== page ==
‘If it ain’t broke, don’t fix it’
Perhaps, the above sentiment is needed for patients with ulcerative colitis who are doing well with infliximab therapy according to a recent study (G Fiorino et al. Clin Gastroenterol Hepatol 2016; 14: 1426-32).
In this multicenter retrospective cohort study, 111 patients with ulcerative colitis who had been in remission (>12 months) were followed after stopping infliximab (IFX) and compared with 82 controls who remained on therapy. Here’s what happened (see Figure 1 in study):
- Among those who discontinued IFX, 53 patients (47.7%) relapsed in the followup period. This corresponded to an incidence of 23.3 per 100 person-years and with a median time to relapse of 3.6 years.
- In comparison, for those who remained on IFX, 14 relapses (17.1%) occurred which corresponded to an incidence of 7.2 per 100 person-years at risk and with a median time to relapse of 7.6 years.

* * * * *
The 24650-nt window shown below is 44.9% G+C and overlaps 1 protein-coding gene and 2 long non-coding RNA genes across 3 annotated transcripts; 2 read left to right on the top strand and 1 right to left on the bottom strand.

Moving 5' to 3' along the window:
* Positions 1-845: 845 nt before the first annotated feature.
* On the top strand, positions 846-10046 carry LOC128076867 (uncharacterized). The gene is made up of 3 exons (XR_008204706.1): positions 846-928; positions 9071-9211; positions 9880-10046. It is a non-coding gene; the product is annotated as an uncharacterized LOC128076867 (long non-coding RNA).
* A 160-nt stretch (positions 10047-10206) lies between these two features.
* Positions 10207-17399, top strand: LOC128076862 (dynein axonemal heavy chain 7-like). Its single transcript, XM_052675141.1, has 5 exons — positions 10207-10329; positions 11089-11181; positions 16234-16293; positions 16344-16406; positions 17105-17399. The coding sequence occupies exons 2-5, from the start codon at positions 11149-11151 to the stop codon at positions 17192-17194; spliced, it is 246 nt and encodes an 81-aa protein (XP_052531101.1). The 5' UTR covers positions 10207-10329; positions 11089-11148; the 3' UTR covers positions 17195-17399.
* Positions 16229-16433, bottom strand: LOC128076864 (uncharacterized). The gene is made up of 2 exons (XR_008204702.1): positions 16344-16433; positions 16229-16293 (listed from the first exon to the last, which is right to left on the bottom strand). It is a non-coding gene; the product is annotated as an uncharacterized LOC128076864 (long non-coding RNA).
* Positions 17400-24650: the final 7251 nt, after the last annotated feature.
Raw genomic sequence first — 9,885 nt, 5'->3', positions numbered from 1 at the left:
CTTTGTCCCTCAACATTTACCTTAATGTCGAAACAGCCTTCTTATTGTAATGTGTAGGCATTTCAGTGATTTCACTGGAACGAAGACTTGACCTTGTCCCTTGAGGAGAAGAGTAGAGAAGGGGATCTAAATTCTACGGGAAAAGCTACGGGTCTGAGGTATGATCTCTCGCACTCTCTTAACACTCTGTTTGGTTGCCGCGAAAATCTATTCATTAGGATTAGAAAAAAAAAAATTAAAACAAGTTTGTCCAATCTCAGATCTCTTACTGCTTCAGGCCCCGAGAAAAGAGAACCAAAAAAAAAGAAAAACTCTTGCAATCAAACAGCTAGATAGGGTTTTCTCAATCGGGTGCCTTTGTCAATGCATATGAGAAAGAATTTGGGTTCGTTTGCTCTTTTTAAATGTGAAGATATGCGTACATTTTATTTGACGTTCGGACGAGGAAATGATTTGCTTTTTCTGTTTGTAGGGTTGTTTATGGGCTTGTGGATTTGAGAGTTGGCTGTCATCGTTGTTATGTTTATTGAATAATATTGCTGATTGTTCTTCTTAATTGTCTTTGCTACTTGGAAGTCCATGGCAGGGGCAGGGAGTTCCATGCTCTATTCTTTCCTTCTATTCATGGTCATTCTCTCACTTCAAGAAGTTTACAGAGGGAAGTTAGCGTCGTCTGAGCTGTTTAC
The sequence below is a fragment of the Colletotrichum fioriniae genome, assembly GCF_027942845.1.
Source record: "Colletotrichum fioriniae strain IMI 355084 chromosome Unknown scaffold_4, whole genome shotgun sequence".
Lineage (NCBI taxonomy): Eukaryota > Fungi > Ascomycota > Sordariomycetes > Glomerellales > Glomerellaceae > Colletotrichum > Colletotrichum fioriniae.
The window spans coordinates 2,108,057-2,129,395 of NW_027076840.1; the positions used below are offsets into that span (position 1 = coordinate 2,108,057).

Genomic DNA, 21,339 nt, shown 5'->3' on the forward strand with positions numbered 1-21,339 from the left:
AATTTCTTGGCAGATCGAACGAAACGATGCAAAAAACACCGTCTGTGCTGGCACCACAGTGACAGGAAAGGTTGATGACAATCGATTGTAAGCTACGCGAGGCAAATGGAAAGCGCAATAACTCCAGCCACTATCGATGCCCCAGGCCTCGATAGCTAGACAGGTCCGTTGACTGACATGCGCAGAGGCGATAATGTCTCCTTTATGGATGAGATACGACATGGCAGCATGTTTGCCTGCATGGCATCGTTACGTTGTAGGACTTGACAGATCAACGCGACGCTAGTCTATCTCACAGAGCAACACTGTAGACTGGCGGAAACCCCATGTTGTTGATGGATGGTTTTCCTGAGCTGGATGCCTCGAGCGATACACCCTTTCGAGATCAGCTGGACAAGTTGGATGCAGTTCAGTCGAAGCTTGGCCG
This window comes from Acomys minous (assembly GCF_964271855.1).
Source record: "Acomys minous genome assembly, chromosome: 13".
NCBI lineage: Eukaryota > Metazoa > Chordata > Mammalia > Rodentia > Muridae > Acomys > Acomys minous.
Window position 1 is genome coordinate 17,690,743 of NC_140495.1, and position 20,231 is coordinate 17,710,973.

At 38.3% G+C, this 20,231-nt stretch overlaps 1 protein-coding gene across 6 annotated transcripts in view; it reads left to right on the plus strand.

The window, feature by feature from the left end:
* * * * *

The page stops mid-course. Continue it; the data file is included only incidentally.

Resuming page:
- Thiopurine use after stopping IFX seemed to diminish the risk of relapse: 15.0 per 100 person-years compared with 31.2 per 100 person-years for those taking an aminosalicylate alone.
- For those who restarted IFX, 77.1% had a response and 51.4% returned to remission; however, 17.1% had infusion reactions.
My take: In a real-life experience, stopping IFX in patients with ulcerative colitis who had been in sustained clinical remission resulted in a higher relapse rate. This finding is consistent with other studies.
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